Eli Rosenblatt


Glimpsing the World of Holocaust Memoir

By Eli Rosenblatt and Marissa Brostoff

Glimpsing the World of Holocaust Memoir
What exactly is “personal history”? Is it a cousin of political history, cultural history or revisionist history — an account steeped in perspective before objective truth — or is it just a fancy term for “memoir”? With a spate of memoirs-turned-fiction rattling book stalls, the Holocaust chronicles, published this year, chosen for review this week confront head-on the fine lines among scholarship, memoir and imagination, and show the increasing importance of second- and third-generation narratives — the retelling of a parent’s or grandparent’s experiences during the Shoah as filtered through the descendant’s research and remembrance.Read More


Reassembling the Balkan Puzzle

By Eli Rosenblatt

Reassembling the Balkan Puzzle
In the former Yugoslav republic of Macedonia, the cityscapes are dotted with evidence of the wanderers, invaders and empires that have crisscrossed this region throughout the centuries. Medieval monasteries built by native Slavs in the ninth century stand alongside fortresses built by Bulgarian generals shortly thereafter. Orthodox churches flank Turkish mosques, Roma settlements are only but a short walk from Byzantine remains and — as is expected in most distant European locales — Jewish history, culture and sometimes even some actual Jews reside quietly in the background.Read More


French-Bred

By Eli Rosenblatt

French-Bred
In the summer of 2005, the suburbs of Paris went up in flames. Television screens and newspapers were filled with images of frustrated Arab and African youths, most often the unemployed children or grandchildren of immigrants, burning and slashing the already dour infrastructure around them. It was a sight that many observers thought mirrored the frustration seen throughout the Middle East. In any case, the riots in the French suburbs were the sign of a vexing European crisis.Read More


Epic Encyclopedia Turns a Page in Study of Jewish Eastern Europe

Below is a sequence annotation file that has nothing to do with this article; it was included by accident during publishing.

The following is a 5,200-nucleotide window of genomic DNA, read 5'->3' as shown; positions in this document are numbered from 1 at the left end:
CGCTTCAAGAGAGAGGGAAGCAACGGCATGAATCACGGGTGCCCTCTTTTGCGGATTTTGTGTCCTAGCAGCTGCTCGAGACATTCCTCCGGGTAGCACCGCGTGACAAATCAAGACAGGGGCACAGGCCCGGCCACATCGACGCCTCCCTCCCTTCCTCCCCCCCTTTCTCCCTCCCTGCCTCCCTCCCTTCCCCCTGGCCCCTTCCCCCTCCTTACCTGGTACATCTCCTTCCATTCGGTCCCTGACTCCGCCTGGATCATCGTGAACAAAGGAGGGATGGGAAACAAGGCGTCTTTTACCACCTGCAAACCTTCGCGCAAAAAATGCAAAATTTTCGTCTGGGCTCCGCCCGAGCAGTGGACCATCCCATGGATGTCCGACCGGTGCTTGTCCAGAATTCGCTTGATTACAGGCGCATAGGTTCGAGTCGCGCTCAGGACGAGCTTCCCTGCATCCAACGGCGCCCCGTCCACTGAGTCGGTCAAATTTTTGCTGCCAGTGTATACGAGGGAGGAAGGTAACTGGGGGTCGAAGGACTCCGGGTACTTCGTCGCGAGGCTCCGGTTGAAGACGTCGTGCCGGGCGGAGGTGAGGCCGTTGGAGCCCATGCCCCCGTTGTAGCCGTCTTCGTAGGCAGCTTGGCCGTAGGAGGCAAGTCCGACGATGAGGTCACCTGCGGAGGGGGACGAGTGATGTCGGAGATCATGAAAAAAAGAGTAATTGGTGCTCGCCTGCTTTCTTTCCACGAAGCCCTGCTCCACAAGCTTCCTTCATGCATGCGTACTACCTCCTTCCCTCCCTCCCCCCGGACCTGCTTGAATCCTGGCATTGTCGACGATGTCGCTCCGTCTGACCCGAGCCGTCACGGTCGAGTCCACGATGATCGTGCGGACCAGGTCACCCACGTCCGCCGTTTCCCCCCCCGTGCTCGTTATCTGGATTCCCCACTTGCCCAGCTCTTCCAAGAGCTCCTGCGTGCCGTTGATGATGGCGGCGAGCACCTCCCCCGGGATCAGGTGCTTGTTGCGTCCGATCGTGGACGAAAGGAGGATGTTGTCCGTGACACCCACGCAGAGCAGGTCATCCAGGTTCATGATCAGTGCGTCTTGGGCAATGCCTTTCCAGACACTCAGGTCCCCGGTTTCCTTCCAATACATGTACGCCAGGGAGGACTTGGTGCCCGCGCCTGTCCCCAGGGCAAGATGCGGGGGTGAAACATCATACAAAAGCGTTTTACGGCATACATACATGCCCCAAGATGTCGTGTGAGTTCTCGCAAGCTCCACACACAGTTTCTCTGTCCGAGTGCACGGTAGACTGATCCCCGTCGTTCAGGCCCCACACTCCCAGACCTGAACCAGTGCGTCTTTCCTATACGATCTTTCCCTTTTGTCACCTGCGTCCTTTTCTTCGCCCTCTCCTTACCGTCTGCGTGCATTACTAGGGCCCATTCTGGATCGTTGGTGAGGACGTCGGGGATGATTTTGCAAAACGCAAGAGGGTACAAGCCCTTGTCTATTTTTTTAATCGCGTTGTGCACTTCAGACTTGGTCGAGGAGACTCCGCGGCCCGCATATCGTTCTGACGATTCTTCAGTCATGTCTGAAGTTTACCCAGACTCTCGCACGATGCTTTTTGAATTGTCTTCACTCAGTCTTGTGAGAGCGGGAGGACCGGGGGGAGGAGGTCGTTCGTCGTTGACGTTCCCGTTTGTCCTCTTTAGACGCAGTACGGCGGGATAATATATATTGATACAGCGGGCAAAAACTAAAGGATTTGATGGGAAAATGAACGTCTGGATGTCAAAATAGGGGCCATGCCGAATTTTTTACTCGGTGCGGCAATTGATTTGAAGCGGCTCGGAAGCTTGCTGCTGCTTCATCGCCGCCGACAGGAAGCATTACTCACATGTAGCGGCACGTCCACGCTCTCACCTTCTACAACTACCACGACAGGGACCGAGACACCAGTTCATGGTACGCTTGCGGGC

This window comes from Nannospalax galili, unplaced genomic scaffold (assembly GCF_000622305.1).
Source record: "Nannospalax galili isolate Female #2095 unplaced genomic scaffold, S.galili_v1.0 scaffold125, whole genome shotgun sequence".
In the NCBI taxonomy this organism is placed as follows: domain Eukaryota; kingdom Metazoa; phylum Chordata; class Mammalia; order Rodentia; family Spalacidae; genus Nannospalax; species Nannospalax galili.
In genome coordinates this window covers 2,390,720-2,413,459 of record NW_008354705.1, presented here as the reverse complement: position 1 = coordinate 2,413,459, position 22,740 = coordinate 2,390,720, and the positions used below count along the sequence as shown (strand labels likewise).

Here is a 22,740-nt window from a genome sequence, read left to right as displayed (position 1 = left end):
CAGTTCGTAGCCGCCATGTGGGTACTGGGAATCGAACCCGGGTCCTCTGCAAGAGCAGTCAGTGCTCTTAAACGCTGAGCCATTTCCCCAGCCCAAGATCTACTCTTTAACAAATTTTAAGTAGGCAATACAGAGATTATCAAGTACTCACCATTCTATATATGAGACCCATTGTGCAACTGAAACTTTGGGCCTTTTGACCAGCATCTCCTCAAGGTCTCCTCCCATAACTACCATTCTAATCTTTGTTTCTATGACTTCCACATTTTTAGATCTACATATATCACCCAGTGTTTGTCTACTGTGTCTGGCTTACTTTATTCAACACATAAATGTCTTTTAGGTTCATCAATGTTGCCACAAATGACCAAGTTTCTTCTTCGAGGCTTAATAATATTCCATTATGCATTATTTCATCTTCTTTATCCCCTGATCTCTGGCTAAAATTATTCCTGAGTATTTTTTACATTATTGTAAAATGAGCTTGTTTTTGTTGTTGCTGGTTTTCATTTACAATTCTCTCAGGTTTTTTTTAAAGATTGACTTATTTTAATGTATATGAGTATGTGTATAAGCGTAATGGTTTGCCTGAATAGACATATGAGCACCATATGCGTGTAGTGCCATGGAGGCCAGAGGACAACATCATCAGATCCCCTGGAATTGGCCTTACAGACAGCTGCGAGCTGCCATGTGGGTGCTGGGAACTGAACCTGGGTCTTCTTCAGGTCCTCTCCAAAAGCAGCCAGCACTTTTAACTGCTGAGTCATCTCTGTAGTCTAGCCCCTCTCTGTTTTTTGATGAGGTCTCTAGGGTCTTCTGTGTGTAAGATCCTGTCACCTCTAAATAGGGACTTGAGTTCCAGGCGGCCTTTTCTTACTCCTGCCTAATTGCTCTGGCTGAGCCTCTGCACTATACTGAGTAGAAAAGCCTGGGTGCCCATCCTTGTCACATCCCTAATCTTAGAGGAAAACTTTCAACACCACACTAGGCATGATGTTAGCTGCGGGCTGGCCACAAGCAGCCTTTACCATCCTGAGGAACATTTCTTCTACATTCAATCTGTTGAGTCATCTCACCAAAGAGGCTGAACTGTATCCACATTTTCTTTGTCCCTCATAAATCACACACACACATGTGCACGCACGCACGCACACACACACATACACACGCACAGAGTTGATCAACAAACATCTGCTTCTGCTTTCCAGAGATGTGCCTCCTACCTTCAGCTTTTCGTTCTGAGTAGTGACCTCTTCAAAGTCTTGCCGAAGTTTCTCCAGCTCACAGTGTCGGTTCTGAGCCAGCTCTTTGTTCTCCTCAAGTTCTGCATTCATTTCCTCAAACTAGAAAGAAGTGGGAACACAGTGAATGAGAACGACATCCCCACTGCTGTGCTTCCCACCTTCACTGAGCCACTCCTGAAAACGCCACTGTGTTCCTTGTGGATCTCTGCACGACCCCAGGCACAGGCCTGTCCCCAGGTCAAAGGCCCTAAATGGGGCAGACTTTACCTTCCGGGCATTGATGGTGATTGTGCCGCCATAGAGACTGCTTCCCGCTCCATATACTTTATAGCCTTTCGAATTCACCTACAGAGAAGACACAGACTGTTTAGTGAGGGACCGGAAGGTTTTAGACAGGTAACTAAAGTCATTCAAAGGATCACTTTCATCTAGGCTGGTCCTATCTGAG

By Eli Rosenblatt

Epic Encyclopedia Turns a Page in Study of Jewish Eastern Europe
What is Jewish Eastern Europe? A geographical space, or a frame of mind? The eternal homeland of Ashkenazic Jewry, or simply its birthplace? A field of academic inquiry, or just a touchstone for nostalgia?Read More


Picturing Today’s Conversos

By Eli Rosenblatt

Picturing Today’s Conversos
In northern New Mexico’s Sandoval County, there is a tombstone of a World War II veteran in a cemetery nestled in the desert brush. The name of the man, who was born in 1921 and died in 1980, is Adonay P. Gutierrez, and it is engraved on the stone below a cross. Nine different Native American communities reside in the surrounding counties, and even if cemetery visitors see his cross before his name, this lone Jew lies among them.Read More






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  • "I’ve never bought illegal drugs, but I imagine a small-time drug deal to feel a bit like buying hummus underground in Brooklyn."
  • We try to show things that get less exposed to the public here. We don’t look to document things that are nice or that people would like. We don’t try to show this place as a beautiful place.”
  • A new Gallup poll shows that only 25% of Americans under 35 support the war in #Gaza. Does this statistic worry you?
  • “You will stomp us into the dirt,” is how her mother responded to Anya Ulinich’s new tragicomic graphic novel. Paul Berger has a more open view of ‘Lena Finkle’s Magic Barrel." What do you think?
  • PHOTOS: Hundreds of protesters marched through lower Manhattan yesterday demanding an end to American support for Israel’s operation in #Gaza.
  • Does #Hamas have to lose for there to be peace? Read the latest analysis by J.J. Goldberg.
  • This is what the rockets over Israel and Gaza look like from space:
  • "Israel should not let captives languish or corpses rot. It should do everything in its power to recover people and bodies. Jewish law places a premium on pidyon shvuyim, “the redemption of captives,” and proper burial. But not when the price will lead to more death and more kidnappings." Do you agree?
  • Slate.com's Allison Benedikt wrote that Taglit-Birthright Israel is partly to blame for the death of American IDF volunteer Max Steinberg. This is why she's wrong:
  • Israeli soldiers want you to buy them socks. And snacks. And backpacks. And underwear. And pizza. So claim dozens of fundraising campaigns launched by American Jewish and Israeli charities since the start of the current wave of crisis and conflict in Israel and Gaza.
  • The sign reads: “Dogs are allowed in this establishment but Zionists are not under any circumstances.”
  • Is Twitter Israel's new worst enemy?
  • More than 50 former Israeli soldiers have refused to serve in the current ground operation in #Gaza.
  • "My wife and I are both half-Jewish. Both of us very much felt and feel American first and Jewish second. We are currently debating whether we should send our daughter to a Jewish pre-K and kindergarten program or to a public one. Pros? Give her a Jewish community and identity that she could build on throughout her life. Cons? Costs a lot of money; She will enter school with the idea that being Jewish makes her different somehow instead of something that you do after or in addition to regular school. Maybe a Shabbat sing-along would be enough?"
  • Undeterred by the conflict, 24 Jews participated in the first ever Jewish National Fund— JDate singles trip to Israel. Translation: Jews age 30 to 45 travelled to Israel to get it on in the sun, with a side of hummus.
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